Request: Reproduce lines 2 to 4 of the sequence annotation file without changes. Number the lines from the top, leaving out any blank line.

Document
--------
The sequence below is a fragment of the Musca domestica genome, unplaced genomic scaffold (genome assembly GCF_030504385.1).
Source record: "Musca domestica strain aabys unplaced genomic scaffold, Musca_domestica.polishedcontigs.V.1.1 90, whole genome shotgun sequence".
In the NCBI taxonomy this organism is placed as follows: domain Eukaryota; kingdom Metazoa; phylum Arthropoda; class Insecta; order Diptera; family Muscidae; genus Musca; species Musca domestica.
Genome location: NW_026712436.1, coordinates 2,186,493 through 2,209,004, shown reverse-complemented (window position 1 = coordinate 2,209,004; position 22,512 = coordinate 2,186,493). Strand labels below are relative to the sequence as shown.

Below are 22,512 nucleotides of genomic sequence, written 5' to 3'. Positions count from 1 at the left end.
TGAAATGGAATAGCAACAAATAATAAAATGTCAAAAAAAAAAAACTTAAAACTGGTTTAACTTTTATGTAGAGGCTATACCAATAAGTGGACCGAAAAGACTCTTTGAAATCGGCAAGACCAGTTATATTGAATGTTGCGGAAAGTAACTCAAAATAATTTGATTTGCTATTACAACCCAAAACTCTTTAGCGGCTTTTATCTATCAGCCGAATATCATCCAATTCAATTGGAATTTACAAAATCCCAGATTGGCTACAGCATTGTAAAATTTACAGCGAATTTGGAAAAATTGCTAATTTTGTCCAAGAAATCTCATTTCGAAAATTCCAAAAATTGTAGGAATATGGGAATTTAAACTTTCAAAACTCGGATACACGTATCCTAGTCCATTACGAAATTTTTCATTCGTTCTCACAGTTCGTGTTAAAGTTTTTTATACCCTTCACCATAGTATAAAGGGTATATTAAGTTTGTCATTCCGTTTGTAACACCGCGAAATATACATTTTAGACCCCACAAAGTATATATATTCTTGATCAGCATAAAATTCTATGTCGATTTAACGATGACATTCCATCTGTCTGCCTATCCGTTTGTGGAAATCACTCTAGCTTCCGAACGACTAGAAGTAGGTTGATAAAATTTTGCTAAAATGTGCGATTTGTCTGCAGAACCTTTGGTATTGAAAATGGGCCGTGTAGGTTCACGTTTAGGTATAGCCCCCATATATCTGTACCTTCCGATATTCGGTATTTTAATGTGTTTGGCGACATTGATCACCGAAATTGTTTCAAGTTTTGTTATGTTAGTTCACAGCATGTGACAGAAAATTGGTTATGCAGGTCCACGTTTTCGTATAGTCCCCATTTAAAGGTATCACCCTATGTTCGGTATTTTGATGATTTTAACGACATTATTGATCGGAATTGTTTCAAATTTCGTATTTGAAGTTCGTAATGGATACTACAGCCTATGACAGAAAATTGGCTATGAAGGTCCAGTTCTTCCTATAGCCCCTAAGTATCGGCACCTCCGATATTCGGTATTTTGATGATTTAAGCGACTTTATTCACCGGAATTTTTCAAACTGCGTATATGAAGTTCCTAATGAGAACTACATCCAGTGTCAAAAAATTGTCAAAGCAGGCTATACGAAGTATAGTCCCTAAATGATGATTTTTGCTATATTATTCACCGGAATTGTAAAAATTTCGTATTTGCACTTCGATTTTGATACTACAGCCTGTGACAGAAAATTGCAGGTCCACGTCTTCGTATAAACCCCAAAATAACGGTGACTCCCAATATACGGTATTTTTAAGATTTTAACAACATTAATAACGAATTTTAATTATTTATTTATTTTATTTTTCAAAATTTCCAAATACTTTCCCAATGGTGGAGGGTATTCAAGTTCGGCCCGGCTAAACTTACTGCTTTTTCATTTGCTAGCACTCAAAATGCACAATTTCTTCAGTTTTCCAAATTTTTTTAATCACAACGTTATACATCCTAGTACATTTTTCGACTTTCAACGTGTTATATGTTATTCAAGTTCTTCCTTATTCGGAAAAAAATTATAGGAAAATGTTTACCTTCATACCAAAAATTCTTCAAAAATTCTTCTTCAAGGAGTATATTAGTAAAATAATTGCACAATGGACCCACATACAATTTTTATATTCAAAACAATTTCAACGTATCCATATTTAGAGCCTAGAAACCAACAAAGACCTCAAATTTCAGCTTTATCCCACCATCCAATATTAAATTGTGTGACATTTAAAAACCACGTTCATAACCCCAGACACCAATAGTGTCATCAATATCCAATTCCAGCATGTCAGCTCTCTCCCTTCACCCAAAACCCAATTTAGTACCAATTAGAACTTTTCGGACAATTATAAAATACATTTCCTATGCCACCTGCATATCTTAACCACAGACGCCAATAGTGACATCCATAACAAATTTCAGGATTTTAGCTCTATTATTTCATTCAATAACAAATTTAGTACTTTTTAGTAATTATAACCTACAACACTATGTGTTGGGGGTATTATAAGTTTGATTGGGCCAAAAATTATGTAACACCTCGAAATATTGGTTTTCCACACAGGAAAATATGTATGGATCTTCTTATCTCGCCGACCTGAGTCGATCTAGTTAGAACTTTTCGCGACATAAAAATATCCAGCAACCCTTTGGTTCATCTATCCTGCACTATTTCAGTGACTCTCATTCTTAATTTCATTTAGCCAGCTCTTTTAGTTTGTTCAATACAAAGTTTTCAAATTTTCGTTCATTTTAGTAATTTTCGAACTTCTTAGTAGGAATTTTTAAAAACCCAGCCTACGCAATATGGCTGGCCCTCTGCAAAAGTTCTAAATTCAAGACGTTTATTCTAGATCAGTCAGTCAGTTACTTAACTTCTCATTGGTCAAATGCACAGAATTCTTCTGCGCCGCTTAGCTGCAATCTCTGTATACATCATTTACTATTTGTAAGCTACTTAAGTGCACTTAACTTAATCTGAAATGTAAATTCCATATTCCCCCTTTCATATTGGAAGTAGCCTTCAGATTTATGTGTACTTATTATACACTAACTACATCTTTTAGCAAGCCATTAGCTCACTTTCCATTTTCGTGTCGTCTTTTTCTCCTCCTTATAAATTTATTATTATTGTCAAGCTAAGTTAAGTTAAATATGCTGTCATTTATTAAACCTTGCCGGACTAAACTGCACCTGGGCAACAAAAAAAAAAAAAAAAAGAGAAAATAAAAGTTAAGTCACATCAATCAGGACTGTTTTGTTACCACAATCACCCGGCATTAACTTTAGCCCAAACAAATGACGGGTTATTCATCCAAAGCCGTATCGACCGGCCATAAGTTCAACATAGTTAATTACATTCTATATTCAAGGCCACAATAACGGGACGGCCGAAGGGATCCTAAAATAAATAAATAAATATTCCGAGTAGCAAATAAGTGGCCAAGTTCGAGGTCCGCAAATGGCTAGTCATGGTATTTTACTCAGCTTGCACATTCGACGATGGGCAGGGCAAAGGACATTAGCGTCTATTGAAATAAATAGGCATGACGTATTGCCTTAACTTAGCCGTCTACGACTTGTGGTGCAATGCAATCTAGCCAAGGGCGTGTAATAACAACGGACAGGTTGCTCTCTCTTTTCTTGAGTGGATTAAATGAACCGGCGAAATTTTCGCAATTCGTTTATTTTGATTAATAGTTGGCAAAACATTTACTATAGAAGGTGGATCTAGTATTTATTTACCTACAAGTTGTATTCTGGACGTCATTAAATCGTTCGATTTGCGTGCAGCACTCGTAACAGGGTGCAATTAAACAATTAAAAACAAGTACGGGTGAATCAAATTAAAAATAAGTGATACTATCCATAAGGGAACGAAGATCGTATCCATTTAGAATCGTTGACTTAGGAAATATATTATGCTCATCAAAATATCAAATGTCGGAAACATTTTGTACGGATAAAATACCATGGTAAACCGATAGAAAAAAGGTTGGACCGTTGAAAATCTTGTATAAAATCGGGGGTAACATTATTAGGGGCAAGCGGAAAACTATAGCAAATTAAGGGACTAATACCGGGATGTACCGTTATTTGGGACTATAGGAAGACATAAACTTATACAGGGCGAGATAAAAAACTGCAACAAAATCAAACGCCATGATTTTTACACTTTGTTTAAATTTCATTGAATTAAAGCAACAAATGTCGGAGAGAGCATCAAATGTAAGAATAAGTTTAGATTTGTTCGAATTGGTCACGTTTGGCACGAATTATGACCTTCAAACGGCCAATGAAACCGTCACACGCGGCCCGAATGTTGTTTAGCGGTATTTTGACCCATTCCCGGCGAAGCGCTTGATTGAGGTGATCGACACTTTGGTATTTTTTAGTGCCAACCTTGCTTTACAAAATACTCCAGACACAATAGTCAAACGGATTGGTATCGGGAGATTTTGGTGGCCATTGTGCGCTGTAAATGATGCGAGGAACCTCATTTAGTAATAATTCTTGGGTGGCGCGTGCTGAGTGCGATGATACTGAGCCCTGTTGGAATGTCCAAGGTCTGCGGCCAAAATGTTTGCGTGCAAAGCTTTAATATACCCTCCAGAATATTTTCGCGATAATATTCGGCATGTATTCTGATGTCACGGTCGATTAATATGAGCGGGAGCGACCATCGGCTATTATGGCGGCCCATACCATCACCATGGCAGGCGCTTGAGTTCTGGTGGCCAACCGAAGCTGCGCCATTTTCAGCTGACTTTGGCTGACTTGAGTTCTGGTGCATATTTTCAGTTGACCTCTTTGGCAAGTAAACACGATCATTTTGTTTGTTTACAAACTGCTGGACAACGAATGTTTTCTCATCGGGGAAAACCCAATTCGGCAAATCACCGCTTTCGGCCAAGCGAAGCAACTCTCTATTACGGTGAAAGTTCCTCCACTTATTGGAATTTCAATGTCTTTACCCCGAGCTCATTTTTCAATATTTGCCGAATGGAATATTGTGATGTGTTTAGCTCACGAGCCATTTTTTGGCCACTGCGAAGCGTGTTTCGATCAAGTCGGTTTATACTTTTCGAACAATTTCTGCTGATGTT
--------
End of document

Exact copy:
Source record: "Musca domestica strain aabys unplaced genomic scaffold, Musca_domestica.polishedcontigs.V.1.1 90, whole genome shotgun sequence".
In the NCBI taxonomy this organism is placed as follows: domain Eukaryota; kingdom Metazoa; phylum Arthropoda; class Insecta; order Diptera; family Muscidae; genus Musca; species Musca domestica.
Genome location: NW_026712436.1, coordinates 2,186,493 through 2,209,004, shown reverse-complemented (window position 1 = coordinate 2,209,004; position 22,512 = coordinate 2,186,493). Strand labels below are relative to the sequence as shown.